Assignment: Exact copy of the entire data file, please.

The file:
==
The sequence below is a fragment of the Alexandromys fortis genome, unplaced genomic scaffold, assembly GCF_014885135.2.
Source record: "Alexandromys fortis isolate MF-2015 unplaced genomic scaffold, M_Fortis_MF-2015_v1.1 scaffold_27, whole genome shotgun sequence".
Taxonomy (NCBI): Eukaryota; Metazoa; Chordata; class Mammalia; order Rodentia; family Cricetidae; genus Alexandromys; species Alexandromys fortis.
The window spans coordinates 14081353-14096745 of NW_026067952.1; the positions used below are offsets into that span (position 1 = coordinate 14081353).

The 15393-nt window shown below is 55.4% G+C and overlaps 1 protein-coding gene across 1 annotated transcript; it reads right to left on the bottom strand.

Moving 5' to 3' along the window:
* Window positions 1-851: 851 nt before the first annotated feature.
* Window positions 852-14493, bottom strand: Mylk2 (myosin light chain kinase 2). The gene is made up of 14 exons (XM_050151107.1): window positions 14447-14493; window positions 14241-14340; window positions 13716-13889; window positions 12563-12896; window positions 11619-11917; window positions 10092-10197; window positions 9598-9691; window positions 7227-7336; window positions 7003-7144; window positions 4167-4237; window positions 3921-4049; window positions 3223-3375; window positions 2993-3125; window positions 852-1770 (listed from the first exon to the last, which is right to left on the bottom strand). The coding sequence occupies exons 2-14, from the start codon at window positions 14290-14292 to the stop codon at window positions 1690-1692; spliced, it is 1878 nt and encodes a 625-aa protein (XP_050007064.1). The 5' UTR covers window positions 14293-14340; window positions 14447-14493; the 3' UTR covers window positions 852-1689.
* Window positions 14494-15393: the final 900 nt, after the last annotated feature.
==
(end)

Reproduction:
The sequence below is a fragment of the Alexandromys fortis genome, unplaced genomic scaffold, assembly GCF_014885135.2.
Source record: "Alexandromys fortis isolate MF-2015 unplaced genomic scaffold, M_Fortis_MF-2015_v1.1 scaffold_27, whole genome shotgun sequence".
Taxonomy (NCBI): Eukaryota; Metazoa; Chordata; class Mammalia; order Rodentia; family Cricetidae; genus Alexandromys; species Alexandromys fortis.
The window spans coordinates 14081353-14096745 of NW_026067952.1; the positions used below are offsets into that span (position 1 = coordinate 14081353).

The 15393-nt window shown below is 55.4% G+C and overlaps 1 protein-coding gene across 1 annotated transcript; it reads right to left on the bottom strand.

Moving 5' to 3' along the window:
* Window positions 1-851: 851 nt before the first annotated feature.
* Window positions 852-14493, bottom strand: Mylk2 (myosin light chain kinase 2). The gene is made up of 14 exons (XM_050151107.1): window positions 14447-14493; window positions 14241-14340; window positions 13716-13889; window positions 12563-12896; window positions 11619-11917; window positions 10092-10197; window positions 9598-9691; window positions 7227-7336; window positions 7003-7144; window positions 4167-4237; window positions 3921-4049; window positions 3223-3375; window positions 2993-3125; window positions 852-1770 (listed from the first exon to the last, which is right to left on the bottom strand). The coding sequence occupies exons 2-14, from the start codon at window positions 14290-14292 to the stop codon at window positions 1690-1692; spliced, it is 1878 nt and encodes a 625-aa protein (XP_050007064.1). The 5' UTR covers window positions 14293-14340; window positions 14447-14493; the 3' UTR covers window positions 852-1689.
* Window positions 14494-15393: the final 900 nt, after the last annotated feature.